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Document Type:Latin Dissertation
Language of Document:English
Record Number:54391
Doc. No:TL24345
Call number:‭NR39050‬
Main Entry:Lina Samuel
Title & Author:Disruption, displacement, ambivalence: The making of migrant identities among women in the Keralite diasporaLina Samuel
College:York University (Canada)
Date:2008
Degree:Ph.D.
student score:2008
Page No:291
Abstract:This dissertation examines the relationship between identity construction and cultural retention, transformation and transmission among women in the South Asian diaspora. It specifically looks at how the migration experience alters South Asian women's identification with their homeland, and how it affects the way they perceive practices such as arranged marriage and dowry. The study is based on 64 face-to-face interviews in the Greater Toronto Area with both the first generation immigrating parents, and their children, the second generation respondents. The narratives presented give voice to women who were active in pursuing professional education and migrated often on their own without husbands, and at times without extended family support. The study is guided by and grounded in a feminist theoretical framework. Immigrant identity in the post-colonial era emerges not only from the tensions rising between cultures, as traditional migration studies state, but as well from historical and contemporary linkages between nations, and situational forces such as gender ideology which shape the immigrant experience. The making of identity is very much linked to the making of culture. The ways in which diasporic and racialized identities are constructed is dependent upon how "traditional" culture is incorporated and how the groups itself is inserted into the country of settlement. All respondents come from the Syrian Orthodox Christian community and subscribe to Western Christian ideologies. The affiliation with the Orthodox church acts as a form of distinction from other members of the South Asian community, and connects them with the dominant European culture in Canada. The research illustrates that diasporic experiences are gendered and this is evident in the experiences of women who are burdened with upholding family traditions around marriage and mate selection. The structures of male dominance, which are reflected in marriage practices and gender responsibilities, play a central role in how the immigrant experience unfolds and how identities are constructed. The study demonstrates that the family and religious ideology play a central role in determining and defining migrant identification.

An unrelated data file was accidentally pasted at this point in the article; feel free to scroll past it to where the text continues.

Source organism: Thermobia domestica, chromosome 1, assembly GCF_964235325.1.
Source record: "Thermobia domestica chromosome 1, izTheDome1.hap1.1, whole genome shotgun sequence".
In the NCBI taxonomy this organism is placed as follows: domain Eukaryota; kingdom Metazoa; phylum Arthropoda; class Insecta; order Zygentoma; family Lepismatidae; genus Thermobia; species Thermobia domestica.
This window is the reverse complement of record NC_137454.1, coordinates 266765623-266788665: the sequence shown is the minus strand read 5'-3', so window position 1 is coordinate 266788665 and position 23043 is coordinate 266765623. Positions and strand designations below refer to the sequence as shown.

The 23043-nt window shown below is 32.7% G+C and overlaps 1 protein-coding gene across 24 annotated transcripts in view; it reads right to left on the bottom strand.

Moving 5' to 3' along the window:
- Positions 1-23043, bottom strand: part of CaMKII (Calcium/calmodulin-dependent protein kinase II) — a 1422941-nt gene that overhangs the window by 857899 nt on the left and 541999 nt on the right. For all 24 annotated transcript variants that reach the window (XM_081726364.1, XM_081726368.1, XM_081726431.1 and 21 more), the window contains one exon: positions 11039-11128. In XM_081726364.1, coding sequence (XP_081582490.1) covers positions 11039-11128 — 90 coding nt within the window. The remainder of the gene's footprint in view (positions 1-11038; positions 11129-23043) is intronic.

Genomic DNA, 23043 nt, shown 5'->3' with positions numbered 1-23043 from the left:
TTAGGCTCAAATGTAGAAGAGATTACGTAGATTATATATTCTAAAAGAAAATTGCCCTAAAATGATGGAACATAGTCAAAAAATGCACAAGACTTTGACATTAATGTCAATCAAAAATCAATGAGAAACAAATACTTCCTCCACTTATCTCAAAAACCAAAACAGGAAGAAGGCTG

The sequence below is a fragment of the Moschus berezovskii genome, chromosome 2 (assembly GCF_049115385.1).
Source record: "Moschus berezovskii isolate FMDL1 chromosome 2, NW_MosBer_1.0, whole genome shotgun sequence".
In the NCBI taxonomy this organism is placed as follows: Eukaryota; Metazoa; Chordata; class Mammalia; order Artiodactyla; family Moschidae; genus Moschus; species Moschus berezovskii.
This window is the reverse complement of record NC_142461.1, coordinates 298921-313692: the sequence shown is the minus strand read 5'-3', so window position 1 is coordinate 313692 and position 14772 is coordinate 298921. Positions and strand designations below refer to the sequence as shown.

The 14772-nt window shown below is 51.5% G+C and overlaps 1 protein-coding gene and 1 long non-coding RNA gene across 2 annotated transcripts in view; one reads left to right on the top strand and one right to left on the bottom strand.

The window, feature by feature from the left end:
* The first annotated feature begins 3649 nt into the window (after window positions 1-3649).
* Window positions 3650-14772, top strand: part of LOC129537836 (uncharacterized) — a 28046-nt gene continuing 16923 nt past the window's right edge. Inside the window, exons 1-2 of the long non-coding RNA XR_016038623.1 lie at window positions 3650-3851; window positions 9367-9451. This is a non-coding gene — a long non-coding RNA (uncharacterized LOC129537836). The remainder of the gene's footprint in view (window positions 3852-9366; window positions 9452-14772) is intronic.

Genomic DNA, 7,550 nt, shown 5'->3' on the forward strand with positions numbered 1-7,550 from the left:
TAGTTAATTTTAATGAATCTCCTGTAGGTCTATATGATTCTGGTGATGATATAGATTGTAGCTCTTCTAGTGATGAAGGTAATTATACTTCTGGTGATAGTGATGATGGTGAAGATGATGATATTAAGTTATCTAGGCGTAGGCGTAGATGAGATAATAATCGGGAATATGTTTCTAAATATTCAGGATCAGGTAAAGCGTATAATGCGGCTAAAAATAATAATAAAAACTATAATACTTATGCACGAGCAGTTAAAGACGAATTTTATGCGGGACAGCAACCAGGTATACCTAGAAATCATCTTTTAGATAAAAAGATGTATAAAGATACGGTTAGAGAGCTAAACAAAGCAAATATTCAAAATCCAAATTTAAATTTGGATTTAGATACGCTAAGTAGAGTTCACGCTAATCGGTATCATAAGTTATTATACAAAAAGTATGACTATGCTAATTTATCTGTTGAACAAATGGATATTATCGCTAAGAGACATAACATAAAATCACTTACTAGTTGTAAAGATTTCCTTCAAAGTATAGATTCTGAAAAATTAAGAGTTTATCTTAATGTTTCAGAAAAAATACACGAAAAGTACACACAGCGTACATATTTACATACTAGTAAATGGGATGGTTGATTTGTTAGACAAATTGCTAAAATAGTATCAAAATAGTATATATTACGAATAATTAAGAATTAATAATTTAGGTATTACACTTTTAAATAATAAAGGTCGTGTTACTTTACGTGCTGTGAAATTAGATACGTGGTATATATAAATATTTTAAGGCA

Subject:Social sciences; Identity; Keralite diaspora; Migrants; Orthodox Christian; Women; Womens studies; Families & family life; Personal relationships; Sociology; Minority & ethnic groups; Social identity; Diaspora; 0453:Womens studies; 0628:Sociology; 0628:Personal relationships; 0628:Families & family life; 0631:Sociology; 0631:Minority & ethnic groups
Added Entry:York University (Canada)